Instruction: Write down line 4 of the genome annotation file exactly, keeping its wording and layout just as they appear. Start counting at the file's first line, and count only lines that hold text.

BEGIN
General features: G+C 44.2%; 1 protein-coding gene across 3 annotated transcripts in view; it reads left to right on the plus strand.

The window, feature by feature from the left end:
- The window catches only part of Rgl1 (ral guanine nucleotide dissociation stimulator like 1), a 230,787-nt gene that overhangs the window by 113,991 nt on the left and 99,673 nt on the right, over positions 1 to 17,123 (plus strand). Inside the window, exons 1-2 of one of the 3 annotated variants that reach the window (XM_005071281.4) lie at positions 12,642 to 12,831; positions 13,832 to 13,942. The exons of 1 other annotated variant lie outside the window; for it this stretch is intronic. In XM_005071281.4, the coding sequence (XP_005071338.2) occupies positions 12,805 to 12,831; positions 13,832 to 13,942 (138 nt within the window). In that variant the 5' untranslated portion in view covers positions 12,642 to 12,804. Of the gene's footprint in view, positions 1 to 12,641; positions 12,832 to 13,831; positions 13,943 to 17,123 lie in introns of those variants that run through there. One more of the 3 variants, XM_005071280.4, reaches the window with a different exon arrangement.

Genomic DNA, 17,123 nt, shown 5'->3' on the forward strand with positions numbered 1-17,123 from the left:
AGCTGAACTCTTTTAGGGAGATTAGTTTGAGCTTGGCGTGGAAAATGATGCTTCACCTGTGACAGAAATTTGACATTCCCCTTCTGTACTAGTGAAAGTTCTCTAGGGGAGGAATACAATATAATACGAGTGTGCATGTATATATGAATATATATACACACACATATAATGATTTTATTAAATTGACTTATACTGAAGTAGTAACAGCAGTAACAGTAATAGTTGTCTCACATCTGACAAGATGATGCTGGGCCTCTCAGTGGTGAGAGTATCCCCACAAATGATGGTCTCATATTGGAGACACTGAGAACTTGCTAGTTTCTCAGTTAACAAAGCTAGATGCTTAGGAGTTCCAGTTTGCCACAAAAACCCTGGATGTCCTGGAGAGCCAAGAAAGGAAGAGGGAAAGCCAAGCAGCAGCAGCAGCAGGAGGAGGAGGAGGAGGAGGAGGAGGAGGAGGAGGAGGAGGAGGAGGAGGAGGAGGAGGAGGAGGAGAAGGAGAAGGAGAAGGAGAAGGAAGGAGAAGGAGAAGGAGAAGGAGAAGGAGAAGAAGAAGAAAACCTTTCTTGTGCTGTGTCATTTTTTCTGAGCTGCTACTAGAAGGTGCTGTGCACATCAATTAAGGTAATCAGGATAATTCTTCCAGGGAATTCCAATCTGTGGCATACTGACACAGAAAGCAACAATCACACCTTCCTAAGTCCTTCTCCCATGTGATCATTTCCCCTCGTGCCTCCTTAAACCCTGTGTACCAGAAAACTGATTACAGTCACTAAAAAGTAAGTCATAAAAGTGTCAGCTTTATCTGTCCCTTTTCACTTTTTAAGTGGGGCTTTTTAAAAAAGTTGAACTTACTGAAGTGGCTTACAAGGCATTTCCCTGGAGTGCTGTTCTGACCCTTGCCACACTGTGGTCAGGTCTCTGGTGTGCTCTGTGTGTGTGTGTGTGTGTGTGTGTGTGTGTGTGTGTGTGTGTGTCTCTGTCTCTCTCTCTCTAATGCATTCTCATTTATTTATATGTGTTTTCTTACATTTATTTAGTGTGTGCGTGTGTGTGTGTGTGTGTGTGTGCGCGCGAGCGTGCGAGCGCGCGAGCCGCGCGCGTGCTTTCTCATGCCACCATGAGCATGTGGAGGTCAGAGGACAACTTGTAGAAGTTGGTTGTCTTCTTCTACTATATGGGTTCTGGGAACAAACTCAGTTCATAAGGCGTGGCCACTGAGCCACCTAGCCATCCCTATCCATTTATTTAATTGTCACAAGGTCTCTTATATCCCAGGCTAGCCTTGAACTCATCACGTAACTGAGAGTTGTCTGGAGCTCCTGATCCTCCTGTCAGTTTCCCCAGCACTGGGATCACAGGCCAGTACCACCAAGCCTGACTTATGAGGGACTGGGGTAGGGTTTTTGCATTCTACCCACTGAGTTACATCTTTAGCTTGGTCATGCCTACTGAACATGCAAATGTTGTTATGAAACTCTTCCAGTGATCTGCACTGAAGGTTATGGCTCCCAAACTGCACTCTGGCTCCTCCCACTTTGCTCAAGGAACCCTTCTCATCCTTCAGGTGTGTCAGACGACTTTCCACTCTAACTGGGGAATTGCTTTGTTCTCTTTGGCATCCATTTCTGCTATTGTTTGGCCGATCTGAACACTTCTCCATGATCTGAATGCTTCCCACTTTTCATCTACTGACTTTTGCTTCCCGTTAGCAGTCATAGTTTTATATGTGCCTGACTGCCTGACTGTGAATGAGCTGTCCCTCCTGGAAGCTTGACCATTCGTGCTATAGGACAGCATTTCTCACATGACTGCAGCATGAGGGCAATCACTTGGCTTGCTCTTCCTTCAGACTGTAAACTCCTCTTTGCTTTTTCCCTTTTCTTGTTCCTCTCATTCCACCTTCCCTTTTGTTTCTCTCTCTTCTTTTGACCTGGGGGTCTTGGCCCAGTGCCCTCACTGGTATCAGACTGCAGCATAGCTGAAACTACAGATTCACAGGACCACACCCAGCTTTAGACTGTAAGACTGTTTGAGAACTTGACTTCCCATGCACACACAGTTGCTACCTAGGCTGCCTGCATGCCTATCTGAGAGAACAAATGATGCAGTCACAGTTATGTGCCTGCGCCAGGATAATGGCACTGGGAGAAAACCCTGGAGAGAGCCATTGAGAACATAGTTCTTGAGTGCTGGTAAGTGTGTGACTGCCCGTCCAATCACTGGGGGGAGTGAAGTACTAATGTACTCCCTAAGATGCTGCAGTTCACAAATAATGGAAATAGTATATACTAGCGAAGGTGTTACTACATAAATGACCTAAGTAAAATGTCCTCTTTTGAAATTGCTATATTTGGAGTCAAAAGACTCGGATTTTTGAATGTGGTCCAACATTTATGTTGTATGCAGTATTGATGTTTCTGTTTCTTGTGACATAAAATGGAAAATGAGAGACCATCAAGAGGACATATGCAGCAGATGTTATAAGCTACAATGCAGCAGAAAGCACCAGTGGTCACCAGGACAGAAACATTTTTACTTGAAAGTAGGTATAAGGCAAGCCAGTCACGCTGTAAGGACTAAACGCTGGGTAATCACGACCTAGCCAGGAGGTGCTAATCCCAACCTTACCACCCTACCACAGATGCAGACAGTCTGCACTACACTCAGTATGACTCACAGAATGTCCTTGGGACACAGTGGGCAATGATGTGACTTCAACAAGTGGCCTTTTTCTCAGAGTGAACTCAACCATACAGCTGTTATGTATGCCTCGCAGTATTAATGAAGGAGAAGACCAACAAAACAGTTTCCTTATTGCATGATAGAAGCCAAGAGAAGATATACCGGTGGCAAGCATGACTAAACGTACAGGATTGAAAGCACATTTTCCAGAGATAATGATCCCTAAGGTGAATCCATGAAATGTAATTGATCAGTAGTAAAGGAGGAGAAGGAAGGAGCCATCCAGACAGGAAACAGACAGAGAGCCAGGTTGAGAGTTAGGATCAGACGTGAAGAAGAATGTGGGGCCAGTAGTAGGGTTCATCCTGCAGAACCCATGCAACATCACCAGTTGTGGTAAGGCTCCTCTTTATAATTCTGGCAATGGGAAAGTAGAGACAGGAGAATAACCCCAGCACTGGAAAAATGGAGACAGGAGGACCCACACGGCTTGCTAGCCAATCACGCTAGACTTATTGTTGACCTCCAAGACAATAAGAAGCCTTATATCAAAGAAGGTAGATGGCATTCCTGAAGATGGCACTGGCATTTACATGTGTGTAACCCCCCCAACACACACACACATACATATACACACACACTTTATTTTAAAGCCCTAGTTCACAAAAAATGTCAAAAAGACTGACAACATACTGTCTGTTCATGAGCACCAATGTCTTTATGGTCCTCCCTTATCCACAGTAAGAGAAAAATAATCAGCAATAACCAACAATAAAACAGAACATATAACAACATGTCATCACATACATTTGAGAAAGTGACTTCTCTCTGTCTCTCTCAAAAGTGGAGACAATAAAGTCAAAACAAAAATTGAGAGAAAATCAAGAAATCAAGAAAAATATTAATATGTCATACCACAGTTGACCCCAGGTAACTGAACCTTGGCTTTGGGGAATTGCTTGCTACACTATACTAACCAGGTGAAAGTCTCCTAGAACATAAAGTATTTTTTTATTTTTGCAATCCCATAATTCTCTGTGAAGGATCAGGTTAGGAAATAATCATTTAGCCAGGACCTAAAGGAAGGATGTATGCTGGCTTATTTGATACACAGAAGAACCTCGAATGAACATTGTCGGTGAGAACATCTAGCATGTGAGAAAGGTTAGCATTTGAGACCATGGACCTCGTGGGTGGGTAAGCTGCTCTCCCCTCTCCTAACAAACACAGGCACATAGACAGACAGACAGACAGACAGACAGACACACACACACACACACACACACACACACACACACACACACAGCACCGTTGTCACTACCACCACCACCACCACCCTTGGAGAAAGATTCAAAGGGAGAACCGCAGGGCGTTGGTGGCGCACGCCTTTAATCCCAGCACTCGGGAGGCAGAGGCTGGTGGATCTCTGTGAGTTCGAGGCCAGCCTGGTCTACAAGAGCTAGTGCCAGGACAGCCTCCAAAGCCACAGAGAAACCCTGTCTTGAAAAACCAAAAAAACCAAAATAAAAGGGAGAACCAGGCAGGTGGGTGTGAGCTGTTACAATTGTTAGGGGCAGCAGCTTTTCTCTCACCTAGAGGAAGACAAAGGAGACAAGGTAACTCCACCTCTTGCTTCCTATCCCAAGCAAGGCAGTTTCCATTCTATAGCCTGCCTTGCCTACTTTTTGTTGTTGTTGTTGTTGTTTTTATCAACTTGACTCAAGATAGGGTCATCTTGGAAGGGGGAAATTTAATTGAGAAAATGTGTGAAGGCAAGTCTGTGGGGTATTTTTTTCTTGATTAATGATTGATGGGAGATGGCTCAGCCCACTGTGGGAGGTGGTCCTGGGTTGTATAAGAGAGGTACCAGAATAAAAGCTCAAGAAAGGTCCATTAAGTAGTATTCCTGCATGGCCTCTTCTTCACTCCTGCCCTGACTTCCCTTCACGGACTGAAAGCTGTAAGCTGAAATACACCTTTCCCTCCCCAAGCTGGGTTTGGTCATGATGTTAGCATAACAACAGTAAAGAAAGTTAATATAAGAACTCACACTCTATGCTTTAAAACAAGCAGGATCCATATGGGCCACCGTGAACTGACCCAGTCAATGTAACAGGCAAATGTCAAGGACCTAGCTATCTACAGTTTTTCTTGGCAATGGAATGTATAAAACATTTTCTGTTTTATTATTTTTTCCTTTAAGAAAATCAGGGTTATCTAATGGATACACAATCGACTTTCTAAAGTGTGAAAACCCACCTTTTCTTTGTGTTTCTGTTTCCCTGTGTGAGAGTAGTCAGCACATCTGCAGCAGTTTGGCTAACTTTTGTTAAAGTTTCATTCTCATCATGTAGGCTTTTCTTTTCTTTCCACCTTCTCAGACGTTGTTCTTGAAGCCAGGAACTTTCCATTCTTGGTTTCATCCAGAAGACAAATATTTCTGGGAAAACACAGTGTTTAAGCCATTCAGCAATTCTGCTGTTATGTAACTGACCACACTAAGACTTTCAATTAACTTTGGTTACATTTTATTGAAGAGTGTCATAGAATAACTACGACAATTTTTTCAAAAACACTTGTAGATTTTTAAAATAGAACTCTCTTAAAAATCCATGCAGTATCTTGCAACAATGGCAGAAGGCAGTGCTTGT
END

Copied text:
Genomic DNA, 17,123 nt, shown 5'->3' on the forward strand with positions numbered 1-17,123 from the left: